Devin Harris says 60 to 75% of NBA players have guns. That won't stop David Stern from making him disappear.
"I mean, look at the situation," said Harris, who added that he does not own a gun. "A lot of guys have been robbed. A couple of guys, God rest their souls, have passed away. I guess they feel like they need some sort of protection, I don't know. I can't speak for everybody. I'd say between 60 and 75% (of players own guns)."
His teammate Jarvis Hayes agreed with Harris, noting that he too has a gun.
At this point, monitoring from his secret headquarters underneath Madison Square Garden, David Stern ordered his henchmen to have Harris and Hayes "disappeared*." His nervous underlings pointed out to Stern that both players toil for the New Jersey Nets and therefore had effectively been disappeared already.
Let's pray for Harris and Hayes that Stern agreed with them. These words, after all, are not what the NBA needs. The sport has been trying to shed it's gangster image since, well, always it seems. The idea that 3/4 of the players America's kids idolize are toting guns might bring a smile to the NRA but not to Stern or anyone else invested in the NBA's marketing. The NBA Cares after all.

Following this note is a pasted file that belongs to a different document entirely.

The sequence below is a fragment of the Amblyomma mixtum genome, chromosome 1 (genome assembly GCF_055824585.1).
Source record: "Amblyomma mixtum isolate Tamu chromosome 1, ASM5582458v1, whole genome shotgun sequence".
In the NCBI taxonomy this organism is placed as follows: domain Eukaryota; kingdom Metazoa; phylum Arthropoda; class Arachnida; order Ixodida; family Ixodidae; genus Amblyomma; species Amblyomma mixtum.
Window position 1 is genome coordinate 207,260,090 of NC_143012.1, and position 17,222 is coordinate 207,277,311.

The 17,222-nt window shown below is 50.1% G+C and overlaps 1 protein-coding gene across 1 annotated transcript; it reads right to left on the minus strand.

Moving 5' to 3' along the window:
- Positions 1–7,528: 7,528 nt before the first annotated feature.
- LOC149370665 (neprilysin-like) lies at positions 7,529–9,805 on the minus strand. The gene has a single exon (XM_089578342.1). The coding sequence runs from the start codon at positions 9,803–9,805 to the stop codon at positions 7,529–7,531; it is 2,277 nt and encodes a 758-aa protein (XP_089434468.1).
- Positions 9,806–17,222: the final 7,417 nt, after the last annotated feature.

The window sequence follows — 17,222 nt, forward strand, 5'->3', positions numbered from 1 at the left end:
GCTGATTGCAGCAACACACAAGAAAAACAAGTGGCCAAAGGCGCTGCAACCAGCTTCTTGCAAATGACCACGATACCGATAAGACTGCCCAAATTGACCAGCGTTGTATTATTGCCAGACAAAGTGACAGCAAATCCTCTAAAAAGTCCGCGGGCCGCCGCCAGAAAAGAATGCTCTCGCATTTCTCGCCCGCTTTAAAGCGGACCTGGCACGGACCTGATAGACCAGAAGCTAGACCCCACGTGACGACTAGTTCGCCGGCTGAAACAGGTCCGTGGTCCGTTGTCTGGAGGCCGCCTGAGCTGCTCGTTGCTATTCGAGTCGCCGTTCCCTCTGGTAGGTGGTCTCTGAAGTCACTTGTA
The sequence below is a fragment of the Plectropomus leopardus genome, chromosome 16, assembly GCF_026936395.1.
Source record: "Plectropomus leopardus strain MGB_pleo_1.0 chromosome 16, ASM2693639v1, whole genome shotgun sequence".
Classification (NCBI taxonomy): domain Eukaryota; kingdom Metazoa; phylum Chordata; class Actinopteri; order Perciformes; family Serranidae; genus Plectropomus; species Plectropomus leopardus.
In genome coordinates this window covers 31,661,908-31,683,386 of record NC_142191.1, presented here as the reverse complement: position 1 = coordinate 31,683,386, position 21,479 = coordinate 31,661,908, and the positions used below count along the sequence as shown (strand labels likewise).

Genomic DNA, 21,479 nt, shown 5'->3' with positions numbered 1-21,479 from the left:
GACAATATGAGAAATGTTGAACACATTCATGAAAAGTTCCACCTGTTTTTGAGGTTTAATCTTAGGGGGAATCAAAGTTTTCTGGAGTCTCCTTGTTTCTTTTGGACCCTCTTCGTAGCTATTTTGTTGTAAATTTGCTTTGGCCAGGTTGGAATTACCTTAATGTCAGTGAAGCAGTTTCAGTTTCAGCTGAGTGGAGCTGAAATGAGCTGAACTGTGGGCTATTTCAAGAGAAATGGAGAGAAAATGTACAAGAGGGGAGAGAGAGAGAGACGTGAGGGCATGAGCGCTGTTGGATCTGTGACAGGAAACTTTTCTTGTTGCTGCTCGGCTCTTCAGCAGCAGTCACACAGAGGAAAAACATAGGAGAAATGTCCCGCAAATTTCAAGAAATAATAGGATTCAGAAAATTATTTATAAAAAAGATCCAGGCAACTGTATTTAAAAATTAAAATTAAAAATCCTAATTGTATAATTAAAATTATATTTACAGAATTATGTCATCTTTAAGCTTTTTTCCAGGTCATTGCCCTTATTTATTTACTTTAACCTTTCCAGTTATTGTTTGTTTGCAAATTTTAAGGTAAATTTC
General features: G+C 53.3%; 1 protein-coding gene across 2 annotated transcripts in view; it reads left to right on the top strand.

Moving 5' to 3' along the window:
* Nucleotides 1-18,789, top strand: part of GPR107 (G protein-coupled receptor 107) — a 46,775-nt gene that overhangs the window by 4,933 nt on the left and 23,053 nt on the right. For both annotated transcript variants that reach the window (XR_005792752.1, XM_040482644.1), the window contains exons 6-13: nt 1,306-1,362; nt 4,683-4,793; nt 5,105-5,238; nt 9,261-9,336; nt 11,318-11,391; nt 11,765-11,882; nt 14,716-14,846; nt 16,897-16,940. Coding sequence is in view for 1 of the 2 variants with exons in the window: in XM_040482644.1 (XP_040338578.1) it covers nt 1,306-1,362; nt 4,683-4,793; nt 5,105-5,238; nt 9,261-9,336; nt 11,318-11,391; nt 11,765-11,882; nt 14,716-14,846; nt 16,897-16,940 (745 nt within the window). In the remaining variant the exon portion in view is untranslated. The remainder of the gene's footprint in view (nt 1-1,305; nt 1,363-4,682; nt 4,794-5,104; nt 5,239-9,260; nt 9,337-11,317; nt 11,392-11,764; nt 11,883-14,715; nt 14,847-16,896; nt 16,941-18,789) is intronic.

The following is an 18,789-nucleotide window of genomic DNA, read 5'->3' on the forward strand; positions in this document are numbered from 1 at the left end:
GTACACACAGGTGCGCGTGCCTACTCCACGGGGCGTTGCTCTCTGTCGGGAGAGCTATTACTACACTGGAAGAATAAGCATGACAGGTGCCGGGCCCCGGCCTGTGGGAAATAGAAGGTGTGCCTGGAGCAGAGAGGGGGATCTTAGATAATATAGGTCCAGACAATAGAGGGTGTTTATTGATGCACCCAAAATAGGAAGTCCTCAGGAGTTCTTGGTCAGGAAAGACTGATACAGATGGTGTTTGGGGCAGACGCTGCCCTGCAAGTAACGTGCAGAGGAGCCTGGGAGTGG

The NRA has long been perceived as a white organization. I smell a great opportunity for an outreach program to African-Americans. Can't you see it? We open with Shaquille O'Neal (always good to ally yourself with law enforcement) surrounded by a circle of kids, cleaning his service pistol and educating the tots about the importance of using nitrosolvents to ensure a clean bore. The NBA: Where responsible gun ownership happens.
*And yes, David Stern can misuse words like disappeared if he wants. He can orchestrate drafts and he can make whole teams disappear; see 2002 and 2006. He can do whatever he wants.